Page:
If the plates are separated by a distance d, then of course the electric field drops off by that distance squared.

    Now if there is a certain charge -Q on one of the plates, it should induce an equal magnitude but opposite charge Q on the second plate.

    It would do this of course through the electric field it produces.

    But now this field is dropping off by the distance d squared...so it cannot quite induce an equal charge on the other side. It would be off by some constant proportonial to the distance....so what gives?

    What's the problem with my reasoning?

    And a new question:

    Uniform field inside capacitor and zero field outside

    Let's say we have two parallel plates in a capacitor configuration, with of course charge Q on one plate and charge -Q on the other.

    Now the idea is that the field will be uniform on the inside because both electric fields from charge Q and charge -Q will superpose and add up.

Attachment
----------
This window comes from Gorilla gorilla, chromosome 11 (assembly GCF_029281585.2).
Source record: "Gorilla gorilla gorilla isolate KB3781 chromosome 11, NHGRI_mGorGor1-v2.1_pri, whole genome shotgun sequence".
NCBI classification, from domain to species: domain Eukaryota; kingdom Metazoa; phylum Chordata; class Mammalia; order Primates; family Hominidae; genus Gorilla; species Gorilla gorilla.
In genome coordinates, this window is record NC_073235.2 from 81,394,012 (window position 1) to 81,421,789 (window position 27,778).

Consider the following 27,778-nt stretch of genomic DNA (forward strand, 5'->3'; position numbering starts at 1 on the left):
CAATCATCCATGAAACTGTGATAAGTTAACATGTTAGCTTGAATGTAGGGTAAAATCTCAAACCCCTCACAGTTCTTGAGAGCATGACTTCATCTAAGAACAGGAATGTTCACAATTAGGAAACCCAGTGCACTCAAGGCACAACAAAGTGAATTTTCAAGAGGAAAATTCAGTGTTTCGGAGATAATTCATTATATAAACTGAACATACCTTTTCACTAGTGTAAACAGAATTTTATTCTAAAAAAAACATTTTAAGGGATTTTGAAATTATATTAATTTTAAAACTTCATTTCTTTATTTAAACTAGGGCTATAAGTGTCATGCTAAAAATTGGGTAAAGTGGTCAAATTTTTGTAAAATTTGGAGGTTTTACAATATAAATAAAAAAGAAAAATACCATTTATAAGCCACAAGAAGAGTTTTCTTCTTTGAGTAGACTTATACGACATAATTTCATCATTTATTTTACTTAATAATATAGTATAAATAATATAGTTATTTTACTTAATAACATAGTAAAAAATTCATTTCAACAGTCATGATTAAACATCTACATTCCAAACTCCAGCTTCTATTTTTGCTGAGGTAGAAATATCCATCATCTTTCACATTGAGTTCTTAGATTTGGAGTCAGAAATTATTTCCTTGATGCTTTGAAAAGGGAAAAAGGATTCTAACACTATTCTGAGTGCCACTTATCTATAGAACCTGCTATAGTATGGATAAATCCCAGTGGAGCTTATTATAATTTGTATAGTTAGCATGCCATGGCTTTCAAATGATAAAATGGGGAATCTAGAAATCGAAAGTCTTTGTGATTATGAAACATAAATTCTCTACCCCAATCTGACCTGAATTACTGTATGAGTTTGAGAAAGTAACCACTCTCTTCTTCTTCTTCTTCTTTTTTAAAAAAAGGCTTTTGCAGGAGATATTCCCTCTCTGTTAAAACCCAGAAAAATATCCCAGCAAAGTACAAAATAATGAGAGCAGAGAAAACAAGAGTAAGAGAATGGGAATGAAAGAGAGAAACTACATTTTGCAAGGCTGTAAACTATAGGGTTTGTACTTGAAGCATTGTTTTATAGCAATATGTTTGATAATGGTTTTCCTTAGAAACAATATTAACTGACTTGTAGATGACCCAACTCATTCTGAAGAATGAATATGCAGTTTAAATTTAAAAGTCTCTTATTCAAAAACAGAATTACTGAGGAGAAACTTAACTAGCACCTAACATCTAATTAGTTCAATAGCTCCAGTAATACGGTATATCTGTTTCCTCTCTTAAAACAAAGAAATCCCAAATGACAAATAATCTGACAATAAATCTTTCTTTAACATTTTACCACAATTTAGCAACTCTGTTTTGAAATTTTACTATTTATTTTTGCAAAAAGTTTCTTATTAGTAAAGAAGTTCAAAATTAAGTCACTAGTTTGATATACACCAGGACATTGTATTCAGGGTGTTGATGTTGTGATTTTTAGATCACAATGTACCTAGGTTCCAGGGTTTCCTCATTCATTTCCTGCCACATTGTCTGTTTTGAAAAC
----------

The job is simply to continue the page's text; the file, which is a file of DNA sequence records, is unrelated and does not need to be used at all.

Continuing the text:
Although the strength of one field will start to die off as distance increases, the strength of the second field gets stronger by that same amount as you get closer to it.

    Is this argument for field uniformity right?

    Now what I don't understand is the zero field that should be outside of a capacitor.

    In order to have a zero field, it means we must have an electric field of equal magnitude but opposite direction superposing.

    On the outside of any of the parallel plates, the only opposing field will come from the other plate, and this field has to cross over a distance d that separates the two plates...meaning it is going to be weaker once it actually gets to the other plate than what the field is there.